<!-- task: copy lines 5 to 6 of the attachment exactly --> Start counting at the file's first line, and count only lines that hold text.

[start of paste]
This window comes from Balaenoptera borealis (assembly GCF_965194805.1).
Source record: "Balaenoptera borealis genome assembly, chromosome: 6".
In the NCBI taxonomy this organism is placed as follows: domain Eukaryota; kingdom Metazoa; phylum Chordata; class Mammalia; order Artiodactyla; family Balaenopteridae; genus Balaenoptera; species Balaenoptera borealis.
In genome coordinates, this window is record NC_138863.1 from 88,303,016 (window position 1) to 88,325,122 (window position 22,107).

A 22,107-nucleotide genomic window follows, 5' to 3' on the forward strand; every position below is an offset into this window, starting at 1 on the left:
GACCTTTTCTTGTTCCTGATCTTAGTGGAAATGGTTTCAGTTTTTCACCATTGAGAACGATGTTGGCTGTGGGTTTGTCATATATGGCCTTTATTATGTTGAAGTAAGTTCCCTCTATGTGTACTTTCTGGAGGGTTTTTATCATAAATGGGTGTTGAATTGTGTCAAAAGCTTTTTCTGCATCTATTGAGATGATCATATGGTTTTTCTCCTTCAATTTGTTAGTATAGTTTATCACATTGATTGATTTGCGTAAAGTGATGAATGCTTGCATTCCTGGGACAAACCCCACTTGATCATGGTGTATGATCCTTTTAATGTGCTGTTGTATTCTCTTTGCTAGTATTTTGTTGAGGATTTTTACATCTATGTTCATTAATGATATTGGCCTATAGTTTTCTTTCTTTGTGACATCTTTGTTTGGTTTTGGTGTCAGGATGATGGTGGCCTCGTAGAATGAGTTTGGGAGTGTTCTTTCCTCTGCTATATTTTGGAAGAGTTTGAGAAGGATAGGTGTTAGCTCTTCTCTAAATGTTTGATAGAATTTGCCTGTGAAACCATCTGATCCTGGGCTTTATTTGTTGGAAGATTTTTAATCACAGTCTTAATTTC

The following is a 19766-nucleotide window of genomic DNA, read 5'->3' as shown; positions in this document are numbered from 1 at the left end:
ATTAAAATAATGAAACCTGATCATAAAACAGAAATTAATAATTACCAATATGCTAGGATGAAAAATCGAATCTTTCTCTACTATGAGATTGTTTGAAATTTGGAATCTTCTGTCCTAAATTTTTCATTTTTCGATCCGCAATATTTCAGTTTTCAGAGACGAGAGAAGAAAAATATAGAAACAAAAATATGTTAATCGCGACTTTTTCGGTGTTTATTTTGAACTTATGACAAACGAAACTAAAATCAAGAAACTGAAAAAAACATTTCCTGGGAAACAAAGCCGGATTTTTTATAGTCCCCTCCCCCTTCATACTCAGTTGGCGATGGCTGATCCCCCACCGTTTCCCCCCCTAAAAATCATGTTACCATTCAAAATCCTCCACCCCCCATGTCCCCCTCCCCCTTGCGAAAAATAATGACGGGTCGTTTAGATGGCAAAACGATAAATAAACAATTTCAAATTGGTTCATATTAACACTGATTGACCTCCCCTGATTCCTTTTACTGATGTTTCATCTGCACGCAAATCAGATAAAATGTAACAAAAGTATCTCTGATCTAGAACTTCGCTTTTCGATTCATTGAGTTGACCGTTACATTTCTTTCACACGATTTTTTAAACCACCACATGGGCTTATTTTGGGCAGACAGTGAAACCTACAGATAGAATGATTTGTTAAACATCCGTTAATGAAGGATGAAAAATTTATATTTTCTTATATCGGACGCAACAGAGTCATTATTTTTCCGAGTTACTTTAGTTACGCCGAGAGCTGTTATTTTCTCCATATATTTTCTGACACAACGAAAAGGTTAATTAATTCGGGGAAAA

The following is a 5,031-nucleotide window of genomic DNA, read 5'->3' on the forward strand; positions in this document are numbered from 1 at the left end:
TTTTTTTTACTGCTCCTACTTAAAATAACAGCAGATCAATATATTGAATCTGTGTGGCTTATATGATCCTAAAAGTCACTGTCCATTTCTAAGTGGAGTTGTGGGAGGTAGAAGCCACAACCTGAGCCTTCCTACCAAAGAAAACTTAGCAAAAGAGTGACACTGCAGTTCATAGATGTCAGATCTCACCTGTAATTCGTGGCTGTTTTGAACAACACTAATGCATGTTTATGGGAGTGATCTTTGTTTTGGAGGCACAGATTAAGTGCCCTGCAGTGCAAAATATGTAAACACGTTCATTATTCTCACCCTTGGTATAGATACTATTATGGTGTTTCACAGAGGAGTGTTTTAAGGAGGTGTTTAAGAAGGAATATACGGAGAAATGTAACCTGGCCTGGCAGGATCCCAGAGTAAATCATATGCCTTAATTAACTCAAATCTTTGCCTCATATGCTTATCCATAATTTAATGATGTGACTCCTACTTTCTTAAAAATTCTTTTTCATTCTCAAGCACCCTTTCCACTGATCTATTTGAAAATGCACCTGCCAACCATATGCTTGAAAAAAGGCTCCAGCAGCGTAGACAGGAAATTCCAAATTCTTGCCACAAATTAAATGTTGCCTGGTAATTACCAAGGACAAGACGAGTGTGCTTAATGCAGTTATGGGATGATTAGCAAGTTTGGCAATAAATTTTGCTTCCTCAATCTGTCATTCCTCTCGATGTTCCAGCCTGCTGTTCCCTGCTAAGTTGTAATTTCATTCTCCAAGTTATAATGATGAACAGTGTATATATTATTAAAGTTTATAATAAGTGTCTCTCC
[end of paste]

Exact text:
A 22,107-nucleotide genomic window follows, 5' to 3' on the forward strand; every position below is an offset into this window, starting at 1 on the left:
GACCTTTTCTTGTTCCTGATCTTAGTGGAAATGGTTTCAGTTTTTCACCATTGAGAACGATGTTGGCTGTGGGTTTGTCATATATGGCCTTTATTATGTTGAAGTAAGTTCCCTCTATGTGTACTTTCTGGAGGGTTTTTATCATAAATGGGTGTTGAATTGTGTCAAAAGCTTTTTCTGCATCTATTGAGATGATCATATGGTTTTTCTCCTTCAATTTGTTAGTATAGTTTATCACATTGATTGATTTGCGTAAAGTGATGAATGCTTGCATTCCTGGGACAAACCCCACTTGATCATGGTGTATGATCCTTTTAATGTGCTGTTGTATTCTCTTTGCTAGTATTTTGTTGAGGATTTTTACATCTATGTTCATTAATGATATTGGCCTATAGTTTTCTTTCTTTGTGACATCTTTGTTTGGTTTTGGTGTCAGGATGATGGTGGCCTCGTAGAATGAGTTTGGGAGTGTTCTTTCCTCTGCTATATTTTGGAAGAGTTTGAGAAGGATAGGTGTTAGCTCTTCTCTAAATGTTTGATAGAATTTGCCTGTGAAACCATCTGATCCTGGGCTTTATTTGTTGGAAGATTTTTAATCACAGTCTTAATTTC